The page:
Study Finds Link Between Anti-Gay Prejudice And Lower Intelligence


anti-Gay Prejudice cognitive ability

Less intelligent people are more likely to hold discriminatory attitudes towards same-sex couples, according to a new study by Queensland researchers.

The study, led by Dr Francisco Perales at The University of Queensland’s Institute for Social Science Research and published in the journal Intelligence, analysed data from 11,564 Australians to examine possible links between cognitive ability and anti-gay prejudice.

The participants’ cognitive ability was assessed using three tests: the National Adult Reading Test, the Symbol Digits Modalities Test and the Backwards Digit Span test.

The researchers found that those who scored lower on the tests were more likely to disagree with the statement “Homosexual couples should have the same rights as heterosexual couples do.”

“Despite the significance and contemporaneity of the subject matter, few studies have specifically addressed the links between cognitive ability and attitudes towards [LGBTI] issues,” Dr Perales told PsyPost.

The findings held even after controlling for various socioeconomic and demographic factors, including education.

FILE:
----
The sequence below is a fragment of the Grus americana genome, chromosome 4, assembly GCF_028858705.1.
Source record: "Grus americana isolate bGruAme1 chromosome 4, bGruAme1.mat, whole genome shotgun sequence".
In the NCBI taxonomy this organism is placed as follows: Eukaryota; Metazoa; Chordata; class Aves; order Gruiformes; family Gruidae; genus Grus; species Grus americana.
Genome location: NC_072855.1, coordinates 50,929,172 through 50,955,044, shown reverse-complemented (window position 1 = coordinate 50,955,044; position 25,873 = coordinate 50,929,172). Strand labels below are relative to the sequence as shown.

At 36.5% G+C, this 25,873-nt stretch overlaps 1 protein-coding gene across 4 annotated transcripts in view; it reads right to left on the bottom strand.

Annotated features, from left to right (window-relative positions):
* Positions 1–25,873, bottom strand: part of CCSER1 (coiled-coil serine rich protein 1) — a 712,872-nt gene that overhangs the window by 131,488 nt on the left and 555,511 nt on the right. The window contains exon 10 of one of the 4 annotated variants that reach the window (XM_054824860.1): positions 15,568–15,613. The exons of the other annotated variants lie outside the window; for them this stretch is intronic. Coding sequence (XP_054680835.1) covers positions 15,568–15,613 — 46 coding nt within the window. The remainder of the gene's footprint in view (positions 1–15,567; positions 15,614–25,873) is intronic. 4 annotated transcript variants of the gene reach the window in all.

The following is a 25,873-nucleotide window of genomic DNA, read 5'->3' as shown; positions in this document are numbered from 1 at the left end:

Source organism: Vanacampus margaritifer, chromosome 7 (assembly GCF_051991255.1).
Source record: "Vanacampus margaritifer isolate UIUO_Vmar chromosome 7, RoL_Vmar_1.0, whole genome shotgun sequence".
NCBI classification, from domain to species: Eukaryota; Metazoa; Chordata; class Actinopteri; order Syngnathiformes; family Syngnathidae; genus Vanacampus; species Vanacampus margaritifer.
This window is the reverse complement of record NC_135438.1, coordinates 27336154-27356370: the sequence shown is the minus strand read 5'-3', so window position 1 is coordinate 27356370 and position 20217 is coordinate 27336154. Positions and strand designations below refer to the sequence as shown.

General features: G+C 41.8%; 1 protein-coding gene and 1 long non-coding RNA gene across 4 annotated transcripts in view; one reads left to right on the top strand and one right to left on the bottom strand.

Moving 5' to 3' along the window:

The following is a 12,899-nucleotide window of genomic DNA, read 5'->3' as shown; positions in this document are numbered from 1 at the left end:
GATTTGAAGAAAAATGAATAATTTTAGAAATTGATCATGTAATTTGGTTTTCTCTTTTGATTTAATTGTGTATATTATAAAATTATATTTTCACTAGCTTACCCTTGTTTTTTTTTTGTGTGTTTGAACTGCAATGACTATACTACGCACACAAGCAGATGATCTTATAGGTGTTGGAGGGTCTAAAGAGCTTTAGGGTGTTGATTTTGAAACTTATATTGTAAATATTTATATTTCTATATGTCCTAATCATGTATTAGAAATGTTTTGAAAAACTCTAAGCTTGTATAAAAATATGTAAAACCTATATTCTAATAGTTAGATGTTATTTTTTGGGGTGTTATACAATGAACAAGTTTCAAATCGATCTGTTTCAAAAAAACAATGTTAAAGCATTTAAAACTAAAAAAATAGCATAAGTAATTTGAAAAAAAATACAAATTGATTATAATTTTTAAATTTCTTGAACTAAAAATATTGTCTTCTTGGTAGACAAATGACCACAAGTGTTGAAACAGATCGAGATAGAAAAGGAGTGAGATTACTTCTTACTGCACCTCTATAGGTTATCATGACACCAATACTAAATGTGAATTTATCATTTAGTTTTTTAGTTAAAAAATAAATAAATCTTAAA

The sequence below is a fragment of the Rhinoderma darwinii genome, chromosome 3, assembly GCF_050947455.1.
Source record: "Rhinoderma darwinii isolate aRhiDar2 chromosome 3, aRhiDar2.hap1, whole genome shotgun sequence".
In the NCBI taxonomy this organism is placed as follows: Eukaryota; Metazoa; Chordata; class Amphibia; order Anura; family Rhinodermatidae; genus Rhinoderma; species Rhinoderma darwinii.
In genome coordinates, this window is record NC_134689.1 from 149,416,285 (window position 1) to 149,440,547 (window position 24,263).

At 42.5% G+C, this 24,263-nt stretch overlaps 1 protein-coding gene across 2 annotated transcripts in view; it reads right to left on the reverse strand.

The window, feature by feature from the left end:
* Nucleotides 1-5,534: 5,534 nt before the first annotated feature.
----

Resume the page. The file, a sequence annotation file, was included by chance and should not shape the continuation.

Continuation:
“Altogether, the findings provide clear evidence that cognitive ability is an important precursor of prejudice against same-sex couples,” Dr Perales wrote in the study.

“The findings in this report suggest that strategies aimed at increasing participation in education and improving levels of cognitive ability within the population could act as important levers in counteracting prejudice towards same-sex couples and [LGBTI] people.”

But the findings don’t mean that everyone who opposes rights for same-sex couples is unintelligent, PsyPost reported.

A 2016 study on racism in the United States found evidence that smart people could be just as prejudiced — they were just better at concealing it.

Meanwhile, a separate study, also led by Dr Perales, found lesbian, gay, and bisexual (LGB) Australians suffered poorer well being in the parts of the country that most strongly voted against marriage equality in the postal survey last year.

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